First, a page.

Sztuki teatralne

Winterreise (Winter Journey)en

Franz Schubert composed his Winter Journey in 1827, a year before his premature death. Elfriede Jelinek, who started learning the piano when she was five years old and later studied various instruments, has been haunted by this song cycle since her childhood. No work of art, has ever meant more to her, as she says. Now she sets out on her own 'winter journey', which leads her, like Schubert's restless wanderer, to strange and inhospitable places. However, Jelinek's journey is an inner voyage, migration as a form of passive movement, given that an anxiety disorder has forced the author to withdraw from the world over the last few years. Jelinek takes a winding route, writing her way towards the seat of pain, raising existential questions about life, love and death. At the same time, she draws on recent events, such as the abduction of Natascha Kampusch, which help her to formulate her own condition of isolation and estrangement in words. She examines her biography unsparingly – her memories of an overpowering mother and the father who suffered from dementia –, exploring areas of great intimacy.
(Deutsches Theater, Berlin)

Responses to the play:

'Estranged in the world and estranged from her own life, Elfriede Jelinek uses her new play to trace the tracks of the wanderer in Franz Schubert's Winter Journey. Her itinerary begins in the madness of the immediate present (banking scandals, abduction victims whose incarceration sends them plunging out of time) and leads ever more clearly to stations in Jelinek's biography: the complicated relationship with her mother, her father's commitment to a psychiatric hospital and the judgement, just as unsparing as it is ironic, Jelinek passes on her own role as an author who "always grinds out the same song."
Like the stretto of a fugue, Winter Journey invokes once again with impressive clarity and almost uncanny density all the themes that have engaged Elfriede Jelinek over the last few years and decades. The result is one of her most personal and touching works ever.'
(Rowohlt Theaterverlag)


'The author unfolds her poetics in this text with such mastery that it can be understood as an introduction to her whole oeuvre. What is characteristic of Elfriede Jelinek's drama is the tension between the "private" and the "political". That is to say: The topics dealt with in her plays are well known from the media but, regardless what this author writes about, it is always a Jelinekian play that emerges in the end. And regardless what masks the text assumes, it is always quite unmistakably Jelinek who speaks out of it as well. […] The essential elements of Jelinekian theatre are gathered together in this work in a compact form; in some scenes, other plays by Jelinek reverberate again like echoes. Jelinek likes to draw on iconic works by great poets and thinkers as frames of reference or templates for her texts, German philosophers for instance or Greek tragedies. This time, the "pianist" has written her way along Franz Schubert and Wilhelm Müller's life-weary song cycle Winter Journey. […]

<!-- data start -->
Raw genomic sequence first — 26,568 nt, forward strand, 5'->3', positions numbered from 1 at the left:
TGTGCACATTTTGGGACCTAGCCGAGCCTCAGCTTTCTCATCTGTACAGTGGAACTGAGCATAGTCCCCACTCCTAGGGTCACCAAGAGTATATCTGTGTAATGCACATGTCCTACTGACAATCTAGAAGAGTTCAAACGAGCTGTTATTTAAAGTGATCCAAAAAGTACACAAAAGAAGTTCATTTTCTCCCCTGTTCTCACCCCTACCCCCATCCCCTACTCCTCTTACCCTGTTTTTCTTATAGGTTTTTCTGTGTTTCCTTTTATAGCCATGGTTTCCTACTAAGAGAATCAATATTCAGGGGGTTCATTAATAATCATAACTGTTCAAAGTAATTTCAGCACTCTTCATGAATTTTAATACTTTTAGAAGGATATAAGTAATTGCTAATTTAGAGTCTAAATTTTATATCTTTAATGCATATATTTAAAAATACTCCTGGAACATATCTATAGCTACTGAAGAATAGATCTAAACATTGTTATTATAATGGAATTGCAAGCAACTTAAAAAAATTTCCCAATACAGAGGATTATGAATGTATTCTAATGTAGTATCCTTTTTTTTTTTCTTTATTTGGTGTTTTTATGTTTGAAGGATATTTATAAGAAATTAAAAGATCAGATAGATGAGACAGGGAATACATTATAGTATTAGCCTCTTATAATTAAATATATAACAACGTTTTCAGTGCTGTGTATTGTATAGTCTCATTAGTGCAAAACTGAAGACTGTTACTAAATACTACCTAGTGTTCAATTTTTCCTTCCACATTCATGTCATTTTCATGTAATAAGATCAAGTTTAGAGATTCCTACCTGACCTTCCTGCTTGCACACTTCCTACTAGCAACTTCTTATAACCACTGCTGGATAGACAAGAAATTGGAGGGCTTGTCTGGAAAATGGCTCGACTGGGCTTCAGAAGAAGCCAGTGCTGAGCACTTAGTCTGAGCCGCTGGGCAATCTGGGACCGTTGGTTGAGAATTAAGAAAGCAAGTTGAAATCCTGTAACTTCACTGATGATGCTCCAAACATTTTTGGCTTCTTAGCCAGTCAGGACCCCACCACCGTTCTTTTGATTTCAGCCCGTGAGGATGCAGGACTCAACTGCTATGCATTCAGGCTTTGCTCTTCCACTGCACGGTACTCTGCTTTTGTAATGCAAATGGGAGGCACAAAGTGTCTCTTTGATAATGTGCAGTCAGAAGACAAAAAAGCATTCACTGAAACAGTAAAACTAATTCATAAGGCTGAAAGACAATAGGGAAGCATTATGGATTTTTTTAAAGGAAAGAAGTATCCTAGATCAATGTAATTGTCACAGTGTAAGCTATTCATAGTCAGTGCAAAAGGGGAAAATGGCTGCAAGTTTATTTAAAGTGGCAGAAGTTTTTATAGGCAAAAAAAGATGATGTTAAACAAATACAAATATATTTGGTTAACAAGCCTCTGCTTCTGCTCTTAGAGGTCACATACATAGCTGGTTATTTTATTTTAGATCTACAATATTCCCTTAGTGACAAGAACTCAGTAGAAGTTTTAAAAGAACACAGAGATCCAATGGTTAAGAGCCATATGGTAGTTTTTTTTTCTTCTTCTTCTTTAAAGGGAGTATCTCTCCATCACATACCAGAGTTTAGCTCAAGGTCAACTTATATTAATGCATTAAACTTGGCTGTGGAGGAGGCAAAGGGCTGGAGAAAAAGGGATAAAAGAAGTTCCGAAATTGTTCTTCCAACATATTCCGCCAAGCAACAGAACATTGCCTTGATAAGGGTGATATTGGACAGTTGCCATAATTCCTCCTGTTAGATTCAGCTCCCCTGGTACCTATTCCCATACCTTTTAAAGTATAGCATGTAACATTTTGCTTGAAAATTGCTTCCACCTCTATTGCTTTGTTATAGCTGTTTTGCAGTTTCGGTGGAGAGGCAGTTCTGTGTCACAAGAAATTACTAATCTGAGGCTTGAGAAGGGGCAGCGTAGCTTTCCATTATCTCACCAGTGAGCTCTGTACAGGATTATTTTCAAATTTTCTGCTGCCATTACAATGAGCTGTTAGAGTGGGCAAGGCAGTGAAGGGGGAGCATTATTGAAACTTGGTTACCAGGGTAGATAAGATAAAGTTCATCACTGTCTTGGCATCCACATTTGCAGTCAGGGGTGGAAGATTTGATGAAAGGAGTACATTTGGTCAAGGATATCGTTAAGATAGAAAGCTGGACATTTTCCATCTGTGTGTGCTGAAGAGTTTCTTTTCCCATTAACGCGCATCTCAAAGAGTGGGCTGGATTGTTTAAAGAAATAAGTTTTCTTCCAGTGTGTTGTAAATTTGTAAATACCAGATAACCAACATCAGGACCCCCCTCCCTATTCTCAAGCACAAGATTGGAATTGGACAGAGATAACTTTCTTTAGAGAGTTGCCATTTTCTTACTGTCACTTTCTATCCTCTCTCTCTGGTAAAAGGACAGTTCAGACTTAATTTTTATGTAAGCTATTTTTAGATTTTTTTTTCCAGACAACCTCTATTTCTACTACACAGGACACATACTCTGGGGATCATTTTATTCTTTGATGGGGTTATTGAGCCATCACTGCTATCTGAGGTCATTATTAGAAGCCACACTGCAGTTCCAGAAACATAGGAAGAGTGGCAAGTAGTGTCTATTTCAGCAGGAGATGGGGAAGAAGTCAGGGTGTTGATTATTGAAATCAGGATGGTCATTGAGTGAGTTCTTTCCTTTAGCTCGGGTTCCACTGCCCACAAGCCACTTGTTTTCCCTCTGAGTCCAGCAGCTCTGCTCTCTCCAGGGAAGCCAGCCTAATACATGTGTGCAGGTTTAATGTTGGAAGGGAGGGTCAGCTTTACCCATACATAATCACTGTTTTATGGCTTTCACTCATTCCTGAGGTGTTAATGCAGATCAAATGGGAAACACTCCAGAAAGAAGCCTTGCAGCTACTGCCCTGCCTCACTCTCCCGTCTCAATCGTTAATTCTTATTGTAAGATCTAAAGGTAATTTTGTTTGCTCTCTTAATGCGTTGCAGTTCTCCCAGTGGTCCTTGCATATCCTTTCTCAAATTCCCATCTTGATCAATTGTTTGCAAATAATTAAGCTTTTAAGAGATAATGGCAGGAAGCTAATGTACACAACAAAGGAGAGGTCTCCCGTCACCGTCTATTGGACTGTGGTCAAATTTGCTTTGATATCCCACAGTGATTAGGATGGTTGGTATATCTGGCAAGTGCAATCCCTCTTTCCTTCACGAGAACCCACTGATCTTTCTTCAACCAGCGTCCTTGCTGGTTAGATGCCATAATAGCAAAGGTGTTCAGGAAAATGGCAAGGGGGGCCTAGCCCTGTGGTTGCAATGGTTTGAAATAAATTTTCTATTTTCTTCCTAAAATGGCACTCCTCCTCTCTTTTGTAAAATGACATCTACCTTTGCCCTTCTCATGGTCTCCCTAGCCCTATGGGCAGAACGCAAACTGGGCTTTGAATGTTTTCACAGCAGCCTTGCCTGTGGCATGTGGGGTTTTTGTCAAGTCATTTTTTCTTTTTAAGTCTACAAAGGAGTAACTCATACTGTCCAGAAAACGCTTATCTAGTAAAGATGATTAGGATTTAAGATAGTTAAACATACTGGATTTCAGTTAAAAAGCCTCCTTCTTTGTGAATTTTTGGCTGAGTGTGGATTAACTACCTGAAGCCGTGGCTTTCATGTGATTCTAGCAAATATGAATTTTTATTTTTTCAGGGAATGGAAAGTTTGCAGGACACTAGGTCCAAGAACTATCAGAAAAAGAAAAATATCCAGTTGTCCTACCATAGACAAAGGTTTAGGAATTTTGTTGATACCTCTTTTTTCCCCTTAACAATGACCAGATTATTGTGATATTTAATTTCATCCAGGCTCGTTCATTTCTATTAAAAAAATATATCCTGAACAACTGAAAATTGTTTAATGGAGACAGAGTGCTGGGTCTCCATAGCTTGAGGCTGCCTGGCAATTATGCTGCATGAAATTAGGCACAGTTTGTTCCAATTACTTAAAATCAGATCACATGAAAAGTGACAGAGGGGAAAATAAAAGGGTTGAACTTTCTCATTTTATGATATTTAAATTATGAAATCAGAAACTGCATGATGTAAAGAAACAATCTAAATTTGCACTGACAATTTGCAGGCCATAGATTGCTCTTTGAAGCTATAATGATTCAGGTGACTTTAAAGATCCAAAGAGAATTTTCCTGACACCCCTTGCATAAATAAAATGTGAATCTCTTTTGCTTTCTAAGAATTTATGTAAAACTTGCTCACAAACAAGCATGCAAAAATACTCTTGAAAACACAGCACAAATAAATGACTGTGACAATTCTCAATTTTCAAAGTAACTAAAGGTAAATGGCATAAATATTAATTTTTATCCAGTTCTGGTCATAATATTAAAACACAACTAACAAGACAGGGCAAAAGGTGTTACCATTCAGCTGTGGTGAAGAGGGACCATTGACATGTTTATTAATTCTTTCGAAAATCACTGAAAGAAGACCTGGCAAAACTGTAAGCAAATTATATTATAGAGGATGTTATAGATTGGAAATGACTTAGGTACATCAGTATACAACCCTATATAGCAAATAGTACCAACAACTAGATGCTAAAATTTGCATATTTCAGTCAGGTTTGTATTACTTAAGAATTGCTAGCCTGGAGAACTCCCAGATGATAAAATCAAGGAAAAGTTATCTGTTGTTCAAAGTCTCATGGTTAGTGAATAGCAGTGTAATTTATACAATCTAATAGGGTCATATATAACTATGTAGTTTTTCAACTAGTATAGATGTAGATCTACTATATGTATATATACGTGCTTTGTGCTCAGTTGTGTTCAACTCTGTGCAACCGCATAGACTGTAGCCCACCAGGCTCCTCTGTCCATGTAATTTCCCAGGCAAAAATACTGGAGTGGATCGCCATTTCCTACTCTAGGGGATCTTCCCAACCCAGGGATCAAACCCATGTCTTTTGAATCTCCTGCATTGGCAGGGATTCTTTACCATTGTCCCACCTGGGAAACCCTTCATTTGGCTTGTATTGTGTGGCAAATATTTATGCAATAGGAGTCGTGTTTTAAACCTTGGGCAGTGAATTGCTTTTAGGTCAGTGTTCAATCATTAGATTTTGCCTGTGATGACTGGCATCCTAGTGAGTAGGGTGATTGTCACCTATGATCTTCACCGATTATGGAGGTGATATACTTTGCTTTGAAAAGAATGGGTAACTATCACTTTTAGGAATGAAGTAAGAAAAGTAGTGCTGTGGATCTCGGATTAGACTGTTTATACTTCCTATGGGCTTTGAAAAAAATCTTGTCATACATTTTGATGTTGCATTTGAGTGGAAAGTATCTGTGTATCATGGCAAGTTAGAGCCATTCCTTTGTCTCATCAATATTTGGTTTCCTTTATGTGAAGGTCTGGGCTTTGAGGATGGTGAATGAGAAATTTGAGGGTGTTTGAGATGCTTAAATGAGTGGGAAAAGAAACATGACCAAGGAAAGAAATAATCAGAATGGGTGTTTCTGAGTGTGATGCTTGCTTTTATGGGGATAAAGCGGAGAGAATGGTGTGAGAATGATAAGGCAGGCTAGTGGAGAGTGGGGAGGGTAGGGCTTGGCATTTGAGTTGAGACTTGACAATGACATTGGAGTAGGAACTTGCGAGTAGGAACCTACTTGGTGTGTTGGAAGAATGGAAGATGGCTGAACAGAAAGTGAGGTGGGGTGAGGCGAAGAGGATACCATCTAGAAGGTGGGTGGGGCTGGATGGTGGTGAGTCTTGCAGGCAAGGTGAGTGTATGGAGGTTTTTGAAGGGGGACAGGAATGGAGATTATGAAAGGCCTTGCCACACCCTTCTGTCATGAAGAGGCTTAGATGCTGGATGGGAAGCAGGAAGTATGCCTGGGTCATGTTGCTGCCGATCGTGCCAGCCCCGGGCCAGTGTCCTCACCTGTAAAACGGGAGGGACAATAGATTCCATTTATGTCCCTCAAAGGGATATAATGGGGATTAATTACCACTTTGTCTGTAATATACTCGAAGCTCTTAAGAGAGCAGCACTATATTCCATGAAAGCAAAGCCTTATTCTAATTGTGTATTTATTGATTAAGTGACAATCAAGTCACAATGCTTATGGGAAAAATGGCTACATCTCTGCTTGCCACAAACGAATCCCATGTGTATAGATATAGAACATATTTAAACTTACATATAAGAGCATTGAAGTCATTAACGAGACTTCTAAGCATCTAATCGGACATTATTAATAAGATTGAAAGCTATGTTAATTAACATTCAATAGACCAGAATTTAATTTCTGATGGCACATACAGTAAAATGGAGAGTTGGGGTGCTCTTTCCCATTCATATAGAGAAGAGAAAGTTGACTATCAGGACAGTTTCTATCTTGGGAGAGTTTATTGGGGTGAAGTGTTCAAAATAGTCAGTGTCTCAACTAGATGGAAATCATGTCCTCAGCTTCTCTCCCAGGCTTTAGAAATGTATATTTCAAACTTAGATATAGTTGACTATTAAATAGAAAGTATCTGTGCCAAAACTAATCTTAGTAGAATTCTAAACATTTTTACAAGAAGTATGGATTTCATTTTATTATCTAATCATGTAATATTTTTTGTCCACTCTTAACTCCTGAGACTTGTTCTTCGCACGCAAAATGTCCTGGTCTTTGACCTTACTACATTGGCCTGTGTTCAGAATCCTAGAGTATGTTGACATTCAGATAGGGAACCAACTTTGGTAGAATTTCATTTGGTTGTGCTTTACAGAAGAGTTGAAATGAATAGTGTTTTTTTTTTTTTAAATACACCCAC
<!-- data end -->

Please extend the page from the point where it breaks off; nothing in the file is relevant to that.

Nor does this Jelinek play have any scenes or roles in a conventional sense; the author left dramatic form behind her a long while ago. But it has never been clearer that it is ultimately Jelinek herself who is the protagonist of her drama.'
(Wolfgang Kralicek, Mülheim Theatertage 2011 programme)

Technical data:

Premiere 3 February 2011, Munich Kammerspiele
Director Johan Simons
Personenzahl Variable
Rights Rowohlt Theater Verlag
Hamburger Str. 17
21465 Reinbek
Postfach 1349
21453 Reinbek
Telefon: +49 40 7272270
Telefax: +49 40 7272276
theater@rowohlt.de
Translations Theatre Library